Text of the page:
David Michael Kaplan introduces two children who, although certainly not typical nine-and eleven-year-olds, are nevertheless believable, and their contrasting reactions to the hunt are striking. The younger Andy, although hoydenlike, successfully fights off Mac’s and his father’s baiting even as, despite her dislike of the pair, she tries to prove herself a worthy companion. Eventually, she seems to overcome her ambivalence about being a girl and no longer responds to her boyish nickname because it is not her real name.
As in several other stories, Kaplan illustrates, implicitly if not directly, the familiar theme of parent-offspring relationships. He does so not only with reference to the two parent-child pairs on the hunt but also with reference to Andy and her mother. Except for waving them good-bye after the breakfast she prepares on their departure day, the mother does not appear in the story. Indeed, mothers are generally unimportant in Kaplan’s tales; they are often dead, gone, or insane.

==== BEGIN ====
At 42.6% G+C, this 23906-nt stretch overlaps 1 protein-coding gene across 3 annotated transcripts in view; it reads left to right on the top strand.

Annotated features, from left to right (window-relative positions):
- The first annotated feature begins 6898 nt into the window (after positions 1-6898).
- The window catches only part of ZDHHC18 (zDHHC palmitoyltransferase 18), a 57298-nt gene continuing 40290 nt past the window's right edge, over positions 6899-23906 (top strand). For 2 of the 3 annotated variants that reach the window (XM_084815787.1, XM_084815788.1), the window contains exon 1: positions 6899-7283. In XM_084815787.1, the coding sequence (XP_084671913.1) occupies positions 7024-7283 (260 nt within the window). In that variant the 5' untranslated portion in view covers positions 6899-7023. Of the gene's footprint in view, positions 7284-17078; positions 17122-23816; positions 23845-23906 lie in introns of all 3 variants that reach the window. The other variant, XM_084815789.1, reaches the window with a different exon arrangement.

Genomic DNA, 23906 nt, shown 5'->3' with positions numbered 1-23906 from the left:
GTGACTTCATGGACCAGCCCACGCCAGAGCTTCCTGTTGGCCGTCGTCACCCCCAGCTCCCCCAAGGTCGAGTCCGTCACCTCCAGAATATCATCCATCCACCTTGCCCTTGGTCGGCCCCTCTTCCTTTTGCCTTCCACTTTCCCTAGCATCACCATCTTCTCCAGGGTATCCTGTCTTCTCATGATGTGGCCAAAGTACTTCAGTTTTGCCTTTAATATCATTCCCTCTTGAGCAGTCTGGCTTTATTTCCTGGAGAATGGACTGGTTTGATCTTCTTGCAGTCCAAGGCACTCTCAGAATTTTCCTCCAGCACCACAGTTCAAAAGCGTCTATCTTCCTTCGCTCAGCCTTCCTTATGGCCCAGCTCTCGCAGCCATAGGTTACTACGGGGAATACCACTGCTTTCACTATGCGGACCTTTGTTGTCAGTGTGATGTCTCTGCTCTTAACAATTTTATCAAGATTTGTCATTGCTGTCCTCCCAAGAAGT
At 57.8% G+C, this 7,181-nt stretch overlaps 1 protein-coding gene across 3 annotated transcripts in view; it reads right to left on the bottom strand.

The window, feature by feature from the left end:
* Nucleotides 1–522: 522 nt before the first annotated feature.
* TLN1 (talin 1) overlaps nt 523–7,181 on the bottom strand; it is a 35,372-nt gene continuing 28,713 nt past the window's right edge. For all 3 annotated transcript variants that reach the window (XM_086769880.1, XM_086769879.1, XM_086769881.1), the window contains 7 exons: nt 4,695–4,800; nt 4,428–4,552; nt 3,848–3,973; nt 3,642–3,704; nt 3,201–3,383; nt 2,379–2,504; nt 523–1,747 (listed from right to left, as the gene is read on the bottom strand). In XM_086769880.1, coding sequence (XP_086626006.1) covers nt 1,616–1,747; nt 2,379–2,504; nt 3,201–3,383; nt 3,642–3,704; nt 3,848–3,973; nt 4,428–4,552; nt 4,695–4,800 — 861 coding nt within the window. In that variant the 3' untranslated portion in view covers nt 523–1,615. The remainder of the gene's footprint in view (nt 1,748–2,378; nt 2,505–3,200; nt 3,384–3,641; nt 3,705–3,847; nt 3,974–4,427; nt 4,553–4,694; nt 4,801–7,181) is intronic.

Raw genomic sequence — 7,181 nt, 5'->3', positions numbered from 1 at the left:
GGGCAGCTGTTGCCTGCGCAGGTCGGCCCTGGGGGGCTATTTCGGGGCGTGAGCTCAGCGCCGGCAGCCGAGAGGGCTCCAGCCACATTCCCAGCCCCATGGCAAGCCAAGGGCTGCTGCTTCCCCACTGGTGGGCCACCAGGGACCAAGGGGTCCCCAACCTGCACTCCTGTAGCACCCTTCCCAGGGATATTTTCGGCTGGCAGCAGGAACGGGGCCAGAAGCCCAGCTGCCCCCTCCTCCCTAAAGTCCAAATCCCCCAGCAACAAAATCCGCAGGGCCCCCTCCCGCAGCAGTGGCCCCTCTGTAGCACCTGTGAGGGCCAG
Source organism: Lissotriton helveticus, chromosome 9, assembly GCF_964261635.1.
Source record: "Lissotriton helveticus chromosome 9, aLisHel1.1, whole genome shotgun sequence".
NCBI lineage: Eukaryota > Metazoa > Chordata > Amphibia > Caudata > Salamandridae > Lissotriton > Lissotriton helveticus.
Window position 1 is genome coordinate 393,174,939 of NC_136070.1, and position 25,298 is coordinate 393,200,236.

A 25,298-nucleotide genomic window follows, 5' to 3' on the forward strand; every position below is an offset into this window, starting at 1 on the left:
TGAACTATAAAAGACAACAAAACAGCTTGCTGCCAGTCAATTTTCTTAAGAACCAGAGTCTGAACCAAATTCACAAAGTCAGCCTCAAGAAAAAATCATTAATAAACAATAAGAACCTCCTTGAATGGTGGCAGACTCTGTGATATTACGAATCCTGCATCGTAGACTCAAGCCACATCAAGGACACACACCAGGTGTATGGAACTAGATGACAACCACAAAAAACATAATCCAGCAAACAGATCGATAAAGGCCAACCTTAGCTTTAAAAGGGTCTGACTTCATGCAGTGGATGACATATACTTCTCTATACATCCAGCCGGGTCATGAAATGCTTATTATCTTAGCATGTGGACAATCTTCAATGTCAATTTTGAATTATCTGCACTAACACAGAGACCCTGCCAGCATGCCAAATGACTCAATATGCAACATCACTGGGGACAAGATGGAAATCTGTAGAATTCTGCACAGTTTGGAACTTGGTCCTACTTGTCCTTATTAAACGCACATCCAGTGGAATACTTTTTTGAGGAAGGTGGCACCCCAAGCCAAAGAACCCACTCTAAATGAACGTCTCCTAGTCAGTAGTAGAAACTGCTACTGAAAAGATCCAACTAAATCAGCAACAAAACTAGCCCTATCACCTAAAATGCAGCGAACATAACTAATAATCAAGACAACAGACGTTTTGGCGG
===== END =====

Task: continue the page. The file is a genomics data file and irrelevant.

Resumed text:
During the trip, each father shares confidences with his child, trivial secrets to which the mother at home would not be a party. Andy’s father offers her otherwise forbidden coffee; Mac’s father tells him it is good to get away from the house “and the old lady.” The mother becomes a reality to Andy most dramatically in the flashback of the beach episode. On that occasion the woman, gone for a swim, momentarily lost the top of her bathing suit because of the waves and Andy, embarrassed by the event, ran away from her, just as she is now running away from her father and his friends butchering the doe.
In the last analysis, this is a story about how Andy is initiated into the adult world of sexuality and death. At its conclusion, the ambivalent Andy is maturing into the woman, Andrea. The fact that no analogous development occurs in Mac, who is two years her senior, makes her metamorphosis even more striking.